Our Son's Baptism
The ancient Greeks loved olive oil. Homer called it “liquid gold” and Hippocrates, widely regarded as the Father of Medicine, called it “the great healer”. It’s been used for thousands of years as a delicious food, as healing medicine and as cosmetics for skin and hair.
Olive oil also plays a key role in the Greek Orthodox faith. This past weekend, we were blessed to be able to baptize our son, Tommy (or Athanasios in Greek). Although it was a Quarantine-style occasion (we only were able to gather immediate family instead of our typical 200-person celebration), I was struck by the importance and central role of extra virgin olive oil. You can see some photos on our Instagram page here.
A Greek Orthodox baptism, as in most Christian religions, signifies that the child has become part of the Orthodox faith. It’s a holy sacrament, just like communion and marriage. There are many rituals that take place during the baptismal ceremony but, one of the most important is anointing the baby with olive oil. The Godparents, or selected spiritual guides, cover the child with extra virgin olive oil head to toe. Why? In Greco-Roman times wrestlers used to cover their bodies in olive oil to be slippery in the hands of their opponent. In baptism, olive oil symbolizes the protection that Christ will provide to the child to elude the grip of sin. The Church is essentially preparing the child for any challenges that lie ahead in life. And fortunately for our Tommy, he’ll have lots of extra virgin olive oil in his life to help any negative force just slide right off him.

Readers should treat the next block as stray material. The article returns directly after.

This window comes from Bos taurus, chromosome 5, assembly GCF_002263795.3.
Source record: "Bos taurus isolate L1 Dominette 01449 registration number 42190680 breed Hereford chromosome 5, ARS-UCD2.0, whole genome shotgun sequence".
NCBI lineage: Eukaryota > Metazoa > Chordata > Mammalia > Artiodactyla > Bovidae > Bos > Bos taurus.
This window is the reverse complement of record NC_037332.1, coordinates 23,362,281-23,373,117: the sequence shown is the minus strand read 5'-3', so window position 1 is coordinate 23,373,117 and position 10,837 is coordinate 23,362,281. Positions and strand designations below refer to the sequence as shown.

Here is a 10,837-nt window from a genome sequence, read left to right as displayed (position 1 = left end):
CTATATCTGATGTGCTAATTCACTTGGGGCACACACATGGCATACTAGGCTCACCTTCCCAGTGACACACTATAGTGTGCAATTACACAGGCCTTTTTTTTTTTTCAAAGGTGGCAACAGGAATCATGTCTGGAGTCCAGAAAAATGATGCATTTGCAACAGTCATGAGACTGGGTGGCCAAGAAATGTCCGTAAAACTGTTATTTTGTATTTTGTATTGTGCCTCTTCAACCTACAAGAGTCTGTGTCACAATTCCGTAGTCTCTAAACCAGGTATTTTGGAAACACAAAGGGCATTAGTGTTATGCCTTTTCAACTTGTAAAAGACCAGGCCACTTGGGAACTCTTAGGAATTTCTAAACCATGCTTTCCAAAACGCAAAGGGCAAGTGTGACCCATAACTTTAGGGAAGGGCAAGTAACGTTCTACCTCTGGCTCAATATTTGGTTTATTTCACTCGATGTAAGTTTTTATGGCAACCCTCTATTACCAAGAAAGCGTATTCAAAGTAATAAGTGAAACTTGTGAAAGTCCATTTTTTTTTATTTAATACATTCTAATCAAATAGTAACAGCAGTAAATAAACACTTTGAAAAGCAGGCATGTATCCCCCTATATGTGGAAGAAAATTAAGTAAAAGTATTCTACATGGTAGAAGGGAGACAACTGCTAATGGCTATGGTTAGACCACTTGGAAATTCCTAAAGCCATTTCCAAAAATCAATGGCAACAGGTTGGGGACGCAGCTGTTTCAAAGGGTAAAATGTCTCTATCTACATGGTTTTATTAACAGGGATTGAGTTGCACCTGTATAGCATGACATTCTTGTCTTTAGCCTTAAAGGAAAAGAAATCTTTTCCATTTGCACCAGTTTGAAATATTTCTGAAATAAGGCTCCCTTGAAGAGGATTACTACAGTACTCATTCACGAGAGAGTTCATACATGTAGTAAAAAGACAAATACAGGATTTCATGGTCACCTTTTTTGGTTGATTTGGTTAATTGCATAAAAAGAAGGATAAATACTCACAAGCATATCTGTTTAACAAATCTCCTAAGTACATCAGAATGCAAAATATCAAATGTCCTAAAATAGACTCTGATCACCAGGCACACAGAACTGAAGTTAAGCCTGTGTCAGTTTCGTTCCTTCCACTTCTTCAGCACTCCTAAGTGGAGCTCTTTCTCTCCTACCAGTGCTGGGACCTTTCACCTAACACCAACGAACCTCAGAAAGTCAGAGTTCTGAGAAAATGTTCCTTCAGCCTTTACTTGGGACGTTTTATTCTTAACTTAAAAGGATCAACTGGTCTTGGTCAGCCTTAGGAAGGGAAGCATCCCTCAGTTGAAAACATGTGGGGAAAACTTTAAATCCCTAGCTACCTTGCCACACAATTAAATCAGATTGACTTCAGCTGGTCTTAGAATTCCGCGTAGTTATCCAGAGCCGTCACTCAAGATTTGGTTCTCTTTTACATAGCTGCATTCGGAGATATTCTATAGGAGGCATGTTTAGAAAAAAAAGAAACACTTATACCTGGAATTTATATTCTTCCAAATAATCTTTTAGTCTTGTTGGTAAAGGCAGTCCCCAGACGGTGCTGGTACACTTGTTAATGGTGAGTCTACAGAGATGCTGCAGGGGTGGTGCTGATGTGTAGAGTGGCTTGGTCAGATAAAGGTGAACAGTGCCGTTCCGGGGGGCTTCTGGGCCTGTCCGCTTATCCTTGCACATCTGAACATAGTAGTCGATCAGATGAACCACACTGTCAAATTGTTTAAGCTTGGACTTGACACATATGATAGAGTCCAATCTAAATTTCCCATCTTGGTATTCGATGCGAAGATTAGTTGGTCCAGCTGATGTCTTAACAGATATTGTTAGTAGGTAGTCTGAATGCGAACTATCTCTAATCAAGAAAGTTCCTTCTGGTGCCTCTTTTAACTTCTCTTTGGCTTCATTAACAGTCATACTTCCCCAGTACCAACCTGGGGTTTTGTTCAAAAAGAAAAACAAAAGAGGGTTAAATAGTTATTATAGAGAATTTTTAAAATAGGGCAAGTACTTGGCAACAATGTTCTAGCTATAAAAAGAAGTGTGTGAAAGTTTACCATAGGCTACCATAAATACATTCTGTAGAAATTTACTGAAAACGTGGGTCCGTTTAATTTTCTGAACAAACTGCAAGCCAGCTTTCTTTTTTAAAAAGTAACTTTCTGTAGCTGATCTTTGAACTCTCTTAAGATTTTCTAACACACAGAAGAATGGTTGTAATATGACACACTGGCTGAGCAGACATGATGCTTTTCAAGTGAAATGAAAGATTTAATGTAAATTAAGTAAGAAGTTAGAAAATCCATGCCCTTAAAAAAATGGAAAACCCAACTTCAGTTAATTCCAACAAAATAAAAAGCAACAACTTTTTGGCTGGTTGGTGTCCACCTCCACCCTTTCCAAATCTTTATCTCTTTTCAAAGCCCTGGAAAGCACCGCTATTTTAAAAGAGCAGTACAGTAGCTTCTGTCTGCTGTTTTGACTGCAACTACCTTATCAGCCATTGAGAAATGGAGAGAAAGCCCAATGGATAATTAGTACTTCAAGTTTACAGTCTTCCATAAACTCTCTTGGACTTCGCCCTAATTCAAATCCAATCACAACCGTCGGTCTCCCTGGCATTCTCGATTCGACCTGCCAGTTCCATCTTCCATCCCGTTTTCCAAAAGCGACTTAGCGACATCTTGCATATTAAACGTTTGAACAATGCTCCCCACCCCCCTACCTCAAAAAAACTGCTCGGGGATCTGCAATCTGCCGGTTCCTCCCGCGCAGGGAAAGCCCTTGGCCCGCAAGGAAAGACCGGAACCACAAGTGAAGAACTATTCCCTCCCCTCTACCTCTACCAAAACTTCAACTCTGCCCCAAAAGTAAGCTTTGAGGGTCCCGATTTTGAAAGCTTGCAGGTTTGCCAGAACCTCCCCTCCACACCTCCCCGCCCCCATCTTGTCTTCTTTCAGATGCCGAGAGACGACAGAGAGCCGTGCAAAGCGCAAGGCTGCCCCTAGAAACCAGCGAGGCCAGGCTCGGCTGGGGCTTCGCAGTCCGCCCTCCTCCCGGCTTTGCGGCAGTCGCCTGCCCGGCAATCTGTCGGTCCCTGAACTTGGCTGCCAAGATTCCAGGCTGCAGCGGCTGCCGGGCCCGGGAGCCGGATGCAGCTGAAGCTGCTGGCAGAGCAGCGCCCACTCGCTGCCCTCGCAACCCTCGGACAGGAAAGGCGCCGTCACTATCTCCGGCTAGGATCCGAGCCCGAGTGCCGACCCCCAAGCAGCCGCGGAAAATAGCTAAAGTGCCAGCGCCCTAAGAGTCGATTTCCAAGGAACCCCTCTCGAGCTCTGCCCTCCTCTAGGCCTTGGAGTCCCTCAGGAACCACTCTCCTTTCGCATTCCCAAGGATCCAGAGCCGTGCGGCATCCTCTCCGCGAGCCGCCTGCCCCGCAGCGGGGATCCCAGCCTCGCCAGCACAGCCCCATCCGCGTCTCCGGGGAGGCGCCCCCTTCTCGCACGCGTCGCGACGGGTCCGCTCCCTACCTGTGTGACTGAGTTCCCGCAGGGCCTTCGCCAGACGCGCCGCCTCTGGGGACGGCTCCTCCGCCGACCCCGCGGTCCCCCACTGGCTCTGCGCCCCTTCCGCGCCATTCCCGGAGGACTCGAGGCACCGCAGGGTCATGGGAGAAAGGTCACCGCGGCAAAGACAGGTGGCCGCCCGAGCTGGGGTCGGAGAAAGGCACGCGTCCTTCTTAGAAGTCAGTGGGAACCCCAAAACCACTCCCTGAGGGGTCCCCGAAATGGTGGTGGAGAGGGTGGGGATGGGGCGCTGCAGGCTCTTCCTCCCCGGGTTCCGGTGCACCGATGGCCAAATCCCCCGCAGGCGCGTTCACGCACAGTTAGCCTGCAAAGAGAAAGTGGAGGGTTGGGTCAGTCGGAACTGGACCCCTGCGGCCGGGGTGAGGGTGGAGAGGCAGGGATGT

I am constantly humbled by the power of this truly medicinal, culturally significant, sacred plant. There is so much rich history behind the olive tree and Tommy’s baptism reinforced for me that olive oil truly is an ancient ingredient with modern superpowers.
Shop Mediterranean Essentials
Our highest polyphenol EVOO straight from Southern Greece.
Extra Virgin perfection: one for cooking and one for drizzling.
Extra Virgin Olive Oil and Balsamic Vinegar: a match made in the Mediterranean.